~1240 Albert von Bollstädt (Albertus Magnus) (Lauingen an der Donau, ~1200 - Köln, 1280), considered to be the Doctor universalis from the Middle Ages, undertakes in Paris the task of presenting the whole of knowledge, natural science, logic, rhetoric, mathematics (work on Euclid's elements in particular), astronomy, ethics, economics, politics and metaphysics. He writes commentaries on all of Aristotle's works, adding his own observations and experiments. By 'experiment' Albert means 'observing, describing and classifying'. His works combines Aristotle's work with Neo-Platonism, Christian theology and Islamic and Hebraic philosophy. In biology his contribution is considerable, providing information on cures based on minerals, and his Regimen sanitatis contains chapters on bread, wine, meat, eggs, fish, vegetables, etc, associated to ideas about their role on health.

~1244-1245 Vincentius Bellovacensis (Vincent de Beauvais) (~1190 - 1264) writes the Speculum naturale part of a Speculum majus where he complements the discussions of others in Aristotelian terms.

1247 Li Ye (1192-1279) writes a treatise on the calculation of circles.

~1250 Sakarja ben Muhammed (el Kasvini, al Qazwini) (? - 1283) publishes Aja'ib al-makhluqat wa-ghara'ib al-mawjudat (Marvels of Things Created and Miraculous Aspects of Things Existing The Wonders of Nature) after Aristotle in which he describes animals such as the giraffe, the ostrich and the rhinoceros.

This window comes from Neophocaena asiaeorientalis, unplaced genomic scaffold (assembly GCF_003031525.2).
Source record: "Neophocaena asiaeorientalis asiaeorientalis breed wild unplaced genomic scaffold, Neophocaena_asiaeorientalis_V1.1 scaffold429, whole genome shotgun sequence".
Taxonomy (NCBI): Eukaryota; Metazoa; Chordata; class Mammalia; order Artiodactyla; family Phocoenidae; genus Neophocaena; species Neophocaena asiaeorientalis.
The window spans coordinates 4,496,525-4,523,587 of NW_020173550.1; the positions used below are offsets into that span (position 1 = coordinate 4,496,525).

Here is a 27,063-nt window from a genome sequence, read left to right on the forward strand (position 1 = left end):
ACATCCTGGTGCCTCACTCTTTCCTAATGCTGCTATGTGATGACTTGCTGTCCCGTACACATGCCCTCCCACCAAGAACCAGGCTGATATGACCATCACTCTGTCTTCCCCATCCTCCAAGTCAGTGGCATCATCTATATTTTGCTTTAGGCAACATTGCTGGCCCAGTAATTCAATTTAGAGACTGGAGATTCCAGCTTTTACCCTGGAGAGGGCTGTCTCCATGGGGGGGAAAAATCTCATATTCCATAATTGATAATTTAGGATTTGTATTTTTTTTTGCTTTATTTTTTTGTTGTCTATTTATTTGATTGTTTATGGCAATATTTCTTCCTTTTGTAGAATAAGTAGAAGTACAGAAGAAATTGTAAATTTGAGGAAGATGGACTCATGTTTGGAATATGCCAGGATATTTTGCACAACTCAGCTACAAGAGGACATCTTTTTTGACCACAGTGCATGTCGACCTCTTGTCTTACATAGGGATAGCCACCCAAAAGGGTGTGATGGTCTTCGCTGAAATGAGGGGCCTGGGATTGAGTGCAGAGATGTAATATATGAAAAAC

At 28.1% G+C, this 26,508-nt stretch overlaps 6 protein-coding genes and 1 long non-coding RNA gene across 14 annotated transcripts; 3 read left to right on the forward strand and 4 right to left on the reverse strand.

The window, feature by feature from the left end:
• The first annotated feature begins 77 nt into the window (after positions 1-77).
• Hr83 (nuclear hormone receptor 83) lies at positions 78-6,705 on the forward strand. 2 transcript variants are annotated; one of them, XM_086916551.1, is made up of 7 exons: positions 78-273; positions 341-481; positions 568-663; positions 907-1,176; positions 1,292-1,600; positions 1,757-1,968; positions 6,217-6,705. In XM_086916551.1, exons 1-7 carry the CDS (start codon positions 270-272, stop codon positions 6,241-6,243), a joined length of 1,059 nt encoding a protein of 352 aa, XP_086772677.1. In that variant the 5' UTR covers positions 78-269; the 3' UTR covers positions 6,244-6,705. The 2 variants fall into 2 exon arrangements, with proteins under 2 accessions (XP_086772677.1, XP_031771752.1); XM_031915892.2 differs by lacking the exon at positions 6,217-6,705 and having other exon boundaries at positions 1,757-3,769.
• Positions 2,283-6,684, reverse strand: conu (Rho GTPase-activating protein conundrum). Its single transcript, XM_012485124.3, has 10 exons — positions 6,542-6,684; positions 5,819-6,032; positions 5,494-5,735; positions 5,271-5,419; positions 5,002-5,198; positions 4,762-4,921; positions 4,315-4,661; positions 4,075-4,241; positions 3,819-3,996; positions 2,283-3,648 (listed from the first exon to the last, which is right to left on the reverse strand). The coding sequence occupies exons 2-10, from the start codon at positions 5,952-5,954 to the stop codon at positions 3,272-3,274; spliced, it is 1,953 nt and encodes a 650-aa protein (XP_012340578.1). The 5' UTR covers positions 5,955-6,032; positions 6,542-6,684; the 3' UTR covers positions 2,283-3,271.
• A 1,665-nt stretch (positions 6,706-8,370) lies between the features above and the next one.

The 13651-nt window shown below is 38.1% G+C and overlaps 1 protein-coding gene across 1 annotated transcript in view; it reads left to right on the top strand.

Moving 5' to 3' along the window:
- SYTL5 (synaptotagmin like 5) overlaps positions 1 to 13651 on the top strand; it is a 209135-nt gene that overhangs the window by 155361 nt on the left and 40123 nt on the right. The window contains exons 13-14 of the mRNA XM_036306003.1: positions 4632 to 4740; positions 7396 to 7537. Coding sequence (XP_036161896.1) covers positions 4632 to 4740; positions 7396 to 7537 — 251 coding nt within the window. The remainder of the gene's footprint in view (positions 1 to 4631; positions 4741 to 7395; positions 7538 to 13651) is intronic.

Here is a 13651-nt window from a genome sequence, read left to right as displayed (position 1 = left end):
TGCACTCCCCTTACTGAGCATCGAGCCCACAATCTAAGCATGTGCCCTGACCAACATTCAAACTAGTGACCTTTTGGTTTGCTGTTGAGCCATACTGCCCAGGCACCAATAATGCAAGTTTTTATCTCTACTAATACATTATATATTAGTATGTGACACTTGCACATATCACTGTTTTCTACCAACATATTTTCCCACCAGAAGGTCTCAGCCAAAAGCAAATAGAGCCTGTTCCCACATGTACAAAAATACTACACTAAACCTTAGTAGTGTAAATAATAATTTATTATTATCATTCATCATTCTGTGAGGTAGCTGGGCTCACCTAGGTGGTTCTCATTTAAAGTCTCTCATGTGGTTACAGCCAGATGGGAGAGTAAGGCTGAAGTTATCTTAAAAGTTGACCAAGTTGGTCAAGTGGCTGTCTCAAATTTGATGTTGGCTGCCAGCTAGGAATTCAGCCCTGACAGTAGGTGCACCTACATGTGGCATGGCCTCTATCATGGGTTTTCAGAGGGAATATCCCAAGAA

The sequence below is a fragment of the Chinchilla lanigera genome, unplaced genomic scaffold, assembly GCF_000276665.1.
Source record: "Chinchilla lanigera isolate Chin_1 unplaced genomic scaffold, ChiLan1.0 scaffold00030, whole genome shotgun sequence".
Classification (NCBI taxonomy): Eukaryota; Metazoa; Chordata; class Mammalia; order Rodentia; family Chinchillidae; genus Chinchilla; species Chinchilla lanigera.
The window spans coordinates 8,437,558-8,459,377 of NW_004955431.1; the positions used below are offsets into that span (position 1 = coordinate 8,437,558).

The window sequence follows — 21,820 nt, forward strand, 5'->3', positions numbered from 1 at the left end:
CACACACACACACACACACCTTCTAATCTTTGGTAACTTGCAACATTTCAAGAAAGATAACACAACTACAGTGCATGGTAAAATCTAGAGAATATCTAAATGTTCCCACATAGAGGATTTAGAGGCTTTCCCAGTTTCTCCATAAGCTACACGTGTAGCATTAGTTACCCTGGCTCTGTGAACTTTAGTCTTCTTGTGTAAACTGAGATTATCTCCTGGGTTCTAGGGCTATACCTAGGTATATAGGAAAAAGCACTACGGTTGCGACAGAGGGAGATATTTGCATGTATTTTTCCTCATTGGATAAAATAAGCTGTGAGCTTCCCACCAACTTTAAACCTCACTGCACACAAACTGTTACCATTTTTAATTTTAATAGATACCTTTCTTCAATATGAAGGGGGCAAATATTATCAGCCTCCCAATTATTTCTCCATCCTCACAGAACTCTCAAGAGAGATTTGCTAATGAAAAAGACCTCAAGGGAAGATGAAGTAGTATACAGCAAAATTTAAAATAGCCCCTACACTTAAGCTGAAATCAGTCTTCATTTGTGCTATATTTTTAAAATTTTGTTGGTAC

1253 Willem van Ruysbroek (1225-1295), from French Flanders, reaches Karakorum in Mongolia and stays there for some time where he debates religious principles. On his return to Europe he brings some knowledge of Tibetan Buddhism, and brings the secret to make gunpowder.

1253 The Faculté de Médecine de Paris is founded. Surgeons, who are separated from physicians in the Hippocratic oath, are relegated as "barbers".

1267 Roger Bacon (Ilchester 1214 - Oxford 1294) Franciscan in Oxford and Paris writes his Opus majus and Opus minus, followed the next year by Opus tertium, contains reflections on mathematics, astronomy, optics and experimental sciences. He describes spectacles, flying machines, motorboats and the process of making gunpowder. His writings are a passionate tirade against ignorance. He combines his attack on the ignorance of his time with suggestions for the increase of knowledge. But the novelty of his ideas leads to his imprisonment in 1277.